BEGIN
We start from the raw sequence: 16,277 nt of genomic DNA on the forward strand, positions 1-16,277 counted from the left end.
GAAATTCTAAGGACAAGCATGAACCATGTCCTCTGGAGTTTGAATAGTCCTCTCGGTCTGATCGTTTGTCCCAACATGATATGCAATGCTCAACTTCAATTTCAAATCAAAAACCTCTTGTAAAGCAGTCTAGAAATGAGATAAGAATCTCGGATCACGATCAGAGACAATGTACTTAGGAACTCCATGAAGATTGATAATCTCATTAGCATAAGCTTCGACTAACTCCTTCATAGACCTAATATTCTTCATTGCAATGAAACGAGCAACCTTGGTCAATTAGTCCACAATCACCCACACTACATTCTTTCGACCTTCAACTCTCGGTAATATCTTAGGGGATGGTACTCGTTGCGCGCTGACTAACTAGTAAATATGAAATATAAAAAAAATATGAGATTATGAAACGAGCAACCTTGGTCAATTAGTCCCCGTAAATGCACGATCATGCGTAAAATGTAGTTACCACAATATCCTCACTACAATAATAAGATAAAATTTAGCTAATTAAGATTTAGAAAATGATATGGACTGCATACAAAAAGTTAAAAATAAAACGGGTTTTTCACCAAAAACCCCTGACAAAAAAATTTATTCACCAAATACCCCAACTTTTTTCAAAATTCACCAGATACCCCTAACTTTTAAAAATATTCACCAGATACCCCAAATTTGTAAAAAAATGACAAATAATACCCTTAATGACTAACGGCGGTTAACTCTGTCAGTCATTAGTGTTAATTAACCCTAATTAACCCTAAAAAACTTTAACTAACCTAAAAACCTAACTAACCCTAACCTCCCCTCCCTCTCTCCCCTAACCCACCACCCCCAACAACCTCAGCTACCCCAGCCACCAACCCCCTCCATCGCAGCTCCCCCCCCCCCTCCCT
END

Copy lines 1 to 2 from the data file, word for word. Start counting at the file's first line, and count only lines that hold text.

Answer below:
We start from the raw sequence: 16,277 nt of genomic DNA on the forward strand, positions 1-16,277 counted from the left end.
GAAATTCTAAGGACAAGCATGAACCATGTCCTCTGGAGTTTGAATAGTCCTCTCGGTCTGATCGTTTGTCCCAACATGATATGCAATGCTCAACTTCAATTTCAAATCAAAAACCTCTTGTAAAGCAGTCTAGAAATGAGATAAGAATCTCGGATCACGATCAGAGACAATGTACTTAGGAACTCCATGAAGATTGATAATCTCATTAGCATAAGCTTCGACTAACTCCTTCATAGACCTAATATTCTTCATTGCAATGAAACGAGCAACCTTGGTCAATTAGTCCACAATCACCCACACTACATTCTTTCGACCTTCAACTCTCGGTAATATCTTAGGGGATGGTACTCGTTGCGCGCTGACTAACTAGTAAATATGAAATATAAAAAAAATATGAGATTATGAAACGAGCAACCTTGGTCAATTAGTCCCCGTAAATGCACGATCATGCGTAAAATGTAGTTACCACAATATCCTCACTACAATAATAAGATAAAATTTAGCTAATTAAGATTTAGAAAATGATATGGACTGCATACAAAAAGTTAAAAATAAAACGGGTTTTTCACCAAAAACCCCTGACAAAAAAATTTATTCACCAAATACCCCAACTTTTTTCAAAATTCACCAGATACCCCTAACTTTTAAAAATATTCACCAGATACCCCAAATTTGTAAAAAAATGACAAATAATACCCTTAATGACTAACGGCGGTTAACTCTGTCAGTCATTAGTGTTAATTAACCCTAATTAACCCTAAAAAACTTTAACTAACCTAAAAACCTAACTAACCCTAACCTCCCCTCCCTCTCTCCCCTAACCCACCACCCCCAACAACCTCAGCTACCCCAGCCACCAACCCCCTCCATCGCAGCTCCCCCCCCCCCTCCCT